Submission to Ontario Citizens Assembly

I have had on my TODO for a long time to make a submission to the Ontario Citizens' Assembly on Electoral Reform. The time never came, so today I just quickly wrote something and sent it in. It doesn't have the polish I wanted, but at least my views will be included.

Please consider sending in your own views as well! No matter what your political issue, having a more legitimate and accountable government is important.

The issue that is of greatest concern to me is "Vote splitting". Almost every Canadian election is focused not on who we want to see elected, but who we fear being elected. Eradicating this problem should be, in my opinion, the most important issue in electoral reform.

Once we modernize away from the First Past the Post (FPTP) system, I have different preferences for the alternative.

My first choice would be some sort of Mixed Member system that had a ranked ballot for the local representative, and then a separate question on the ballot for a single choice of party.

The ranked ballot (Instant Runoff, STV, etc) would ensure that local representation (either by riding or by city when the city has large enough population) would still be strong, and that independents would have a chance to represent us in the house. I worry that there is too much control over politics by parties, and want to see some independents. That said, I realize that many Ontarians (North Americans) seem to focus on the party and party leaders, and aren't always aware of the local candidates at all.

I should be able to vote for a candidate in a riding I think is best, and then separately the party, given there have been many times I have voted for a local candidate despite (not because of) the party banner they were running under.

Proportional Representation would then be used to "top up" parties who don't elect enough candidates directly via the ridings. Parties should be expected to publish party lists in the order that they would be appointed, so that there would be no surprises after the election.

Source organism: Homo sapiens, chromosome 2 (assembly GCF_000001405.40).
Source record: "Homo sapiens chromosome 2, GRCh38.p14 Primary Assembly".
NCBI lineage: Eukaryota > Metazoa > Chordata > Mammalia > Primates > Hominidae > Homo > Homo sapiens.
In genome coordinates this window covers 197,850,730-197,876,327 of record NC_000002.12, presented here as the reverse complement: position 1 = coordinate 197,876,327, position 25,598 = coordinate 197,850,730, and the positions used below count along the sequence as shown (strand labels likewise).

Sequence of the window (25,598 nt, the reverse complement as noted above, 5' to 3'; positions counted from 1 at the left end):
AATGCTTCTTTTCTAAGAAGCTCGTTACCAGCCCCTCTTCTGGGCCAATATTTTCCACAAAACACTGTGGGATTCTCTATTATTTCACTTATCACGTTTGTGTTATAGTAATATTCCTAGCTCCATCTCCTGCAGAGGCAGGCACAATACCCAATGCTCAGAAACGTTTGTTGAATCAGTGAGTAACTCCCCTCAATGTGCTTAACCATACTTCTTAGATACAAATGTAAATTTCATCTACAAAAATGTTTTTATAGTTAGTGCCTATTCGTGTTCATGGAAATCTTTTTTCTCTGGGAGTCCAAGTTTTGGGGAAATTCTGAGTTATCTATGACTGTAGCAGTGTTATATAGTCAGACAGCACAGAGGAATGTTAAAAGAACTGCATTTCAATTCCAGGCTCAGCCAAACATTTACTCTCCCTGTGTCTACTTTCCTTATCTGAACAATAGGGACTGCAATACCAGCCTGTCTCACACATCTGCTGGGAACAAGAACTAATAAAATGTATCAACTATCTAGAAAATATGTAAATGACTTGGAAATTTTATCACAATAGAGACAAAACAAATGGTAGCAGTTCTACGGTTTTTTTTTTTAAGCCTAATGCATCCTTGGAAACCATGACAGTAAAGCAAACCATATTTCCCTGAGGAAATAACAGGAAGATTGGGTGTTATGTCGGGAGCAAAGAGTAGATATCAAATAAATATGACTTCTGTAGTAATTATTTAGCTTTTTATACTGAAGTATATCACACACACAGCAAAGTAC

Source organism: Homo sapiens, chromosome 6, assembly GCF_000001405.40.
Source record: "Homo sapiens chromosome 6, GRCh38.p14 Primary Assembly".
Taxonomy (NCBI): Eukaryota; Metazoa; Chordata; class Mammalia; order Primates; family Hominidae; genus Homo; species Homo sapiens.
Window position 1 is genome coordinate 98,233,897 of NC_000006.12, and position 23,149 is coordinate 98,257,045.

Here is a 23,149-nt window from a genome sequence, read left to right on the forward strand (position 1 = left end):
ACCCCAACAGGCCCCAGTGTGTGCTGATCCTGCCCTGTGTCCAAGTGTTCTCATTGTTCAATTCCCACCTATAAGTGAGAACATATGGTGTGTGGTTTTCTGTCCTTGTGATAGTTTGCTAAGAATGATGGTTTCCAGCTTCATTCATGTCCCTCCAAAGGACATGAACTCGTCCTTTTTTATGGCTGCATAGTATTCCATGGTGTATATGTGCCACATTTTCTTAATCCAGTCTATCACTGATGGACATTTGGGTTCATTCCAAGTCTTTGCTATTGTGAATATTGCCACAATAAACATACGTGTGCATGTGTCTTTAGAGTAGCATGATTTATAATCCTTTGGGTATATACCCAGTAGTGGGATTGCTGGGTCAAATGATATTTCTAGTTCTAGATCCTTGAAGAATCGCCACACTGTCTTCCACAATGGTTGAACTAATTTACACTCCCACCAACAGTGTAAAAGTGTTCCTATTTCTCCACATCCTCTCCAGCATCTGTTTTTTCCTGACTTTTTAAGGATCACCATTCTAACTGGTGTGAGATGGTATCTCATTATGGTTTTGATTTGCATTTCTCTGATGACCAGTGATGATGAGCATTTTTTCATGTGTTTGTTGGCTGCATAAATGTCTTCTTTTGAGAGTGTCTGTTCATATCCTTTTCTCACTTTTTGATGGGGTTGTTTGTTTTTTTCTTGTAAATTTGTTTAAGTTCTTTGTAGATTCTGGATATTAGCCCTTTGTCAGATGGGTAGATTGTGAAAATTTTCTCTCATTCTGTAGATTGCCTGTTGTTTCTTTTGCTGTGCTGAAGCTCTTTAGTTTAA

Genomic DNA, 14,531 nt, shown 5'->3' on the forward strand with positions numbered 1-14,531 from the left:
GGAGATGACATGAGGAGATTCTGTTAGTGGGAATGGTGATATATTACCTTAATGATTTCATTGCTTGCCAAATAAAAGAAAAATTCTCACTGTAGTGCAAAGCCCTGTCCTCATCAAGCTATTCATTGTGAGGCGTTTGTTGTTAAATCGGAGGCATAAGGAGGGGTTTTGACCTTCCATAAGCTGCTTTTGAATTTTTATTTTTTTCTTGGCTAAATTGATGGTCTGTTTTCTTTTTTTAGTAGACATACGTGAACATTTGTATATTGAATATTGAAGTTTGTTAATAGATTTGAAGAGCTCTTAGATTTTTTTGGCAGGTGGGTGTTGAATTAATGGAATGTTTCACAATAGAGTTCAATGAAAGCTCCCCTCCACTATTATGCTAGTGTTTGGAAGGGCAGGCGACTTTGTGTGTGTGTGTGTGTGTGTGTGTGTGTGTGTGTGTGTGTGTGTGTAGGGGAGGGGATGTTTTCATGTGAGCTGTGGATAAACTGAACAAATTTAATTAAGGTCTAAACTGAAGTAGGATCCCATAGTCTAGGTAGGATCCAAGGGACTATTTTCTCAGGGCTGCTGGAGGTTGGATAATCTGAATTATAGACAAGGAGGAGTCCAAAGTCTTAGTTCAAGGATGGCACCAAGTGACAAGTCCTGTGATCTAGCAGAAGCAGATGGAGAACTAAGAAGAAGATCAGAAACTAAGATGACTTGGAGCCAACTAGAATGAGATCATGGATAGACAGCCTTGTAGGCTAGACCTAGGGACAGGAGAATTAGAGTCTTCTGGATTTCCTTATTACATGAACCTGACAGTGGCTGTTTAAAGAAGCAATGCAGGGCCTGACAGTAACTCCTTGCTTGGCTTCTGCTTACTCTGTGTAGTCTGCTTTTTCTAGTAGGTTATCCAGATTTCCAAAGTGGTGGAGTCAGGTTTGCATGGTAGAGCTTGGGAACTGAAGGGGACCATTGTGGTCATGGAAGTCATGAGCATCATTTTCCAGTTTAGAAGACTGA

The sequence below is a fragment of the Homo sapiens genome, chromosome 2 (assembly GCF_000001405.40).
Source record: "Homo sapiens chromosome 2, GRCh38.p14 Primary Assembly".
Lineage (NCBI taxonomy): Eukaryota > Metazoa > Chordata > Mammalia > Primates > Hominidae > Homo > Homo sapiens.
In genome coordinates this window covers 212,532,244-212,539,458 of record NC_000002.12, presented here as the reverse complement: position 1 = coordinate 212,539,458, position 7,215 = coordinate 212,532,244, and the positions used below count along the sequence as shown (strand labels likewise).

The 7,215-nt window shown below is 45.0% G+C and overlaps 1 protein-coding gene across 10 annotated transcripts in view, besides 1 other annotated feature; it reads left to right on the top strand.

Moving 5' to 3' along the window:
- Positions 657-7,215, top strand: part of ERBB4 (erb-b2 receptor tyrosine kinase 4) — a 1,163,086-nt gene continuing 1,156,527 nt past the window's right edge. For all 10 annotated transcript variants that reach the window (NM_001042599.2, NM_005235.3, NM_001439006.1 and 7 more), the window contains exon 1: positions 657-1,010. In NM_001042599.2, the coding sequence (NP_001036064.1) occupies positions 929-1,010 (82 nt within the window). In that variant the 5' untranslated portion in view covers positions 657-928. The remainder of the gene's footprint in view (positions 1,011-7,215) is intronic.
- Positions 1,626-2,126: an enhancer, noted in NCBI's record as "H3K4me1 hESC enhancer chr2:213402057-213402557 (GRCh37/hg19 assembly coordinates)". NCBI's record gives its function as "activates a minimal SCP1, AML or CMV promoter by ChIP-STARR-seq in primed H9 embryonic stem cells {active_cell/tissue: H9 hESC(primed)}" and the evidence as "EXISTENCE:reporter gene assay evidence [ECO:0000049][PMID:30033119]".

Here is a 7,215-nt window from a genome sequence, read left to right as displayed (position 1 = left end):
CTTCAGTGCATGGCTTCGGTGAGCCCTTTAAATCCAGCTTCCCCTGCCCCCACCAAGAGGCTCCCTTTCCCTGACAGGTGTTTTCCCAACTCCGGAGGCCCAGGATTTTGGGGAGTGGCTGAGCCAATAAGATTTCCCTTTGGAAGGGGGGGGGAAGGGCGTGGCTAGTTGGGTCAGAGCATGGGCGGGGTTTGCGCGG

A second choice to a MMP would be to just adopt a ranked ballot, and a second to last choice (Last choice being the status-quo) would be a pure Proportional Representation system. There are many options in between, such as ranked ballots with multi-member districts that internally merge some of the advantages of ranked ballots and proportional representation.

I am aware that any reform that included ranked ballots and/or proportional representation would lead to more parties or other interests represented in the government. I don't consider having "majority governments" to be a feature when a majority of the population did not vote for candidates for that party. These governments have little legitimacy to govern in my opinion.

Coalition governments made up of representatives that more closely match the voters wishes is far more desirable than majority governments. Majority governments may be "stable", but so were Monarchies and Dictatorships historically and we generally don't consider these governance structures to be desirable.

Under a FPTP system, people don't feel that their vote counts. I believe this is legitimate as, in many cases, their vote didn't actually count for anything, nor in many cases did their vote reflect their actual wishes (IE: they voted against someone, rather than for someone). I believe that modernizing the electoral system will lead to greater voter turnout.

In Minority or coalition governments, the entire parliament is responsible for decisions made. In Majority Governments, sometimes called "temporarily elected dictatorships" it is only the governing party that really has any say in decisions, and thus all responsibility lies with them. I consider minority and coalitions to be far more accountable, and able to work towards common goals shared by a majority of constituents, than majority governments.

Russell McOrmond

This became an article on p2pnet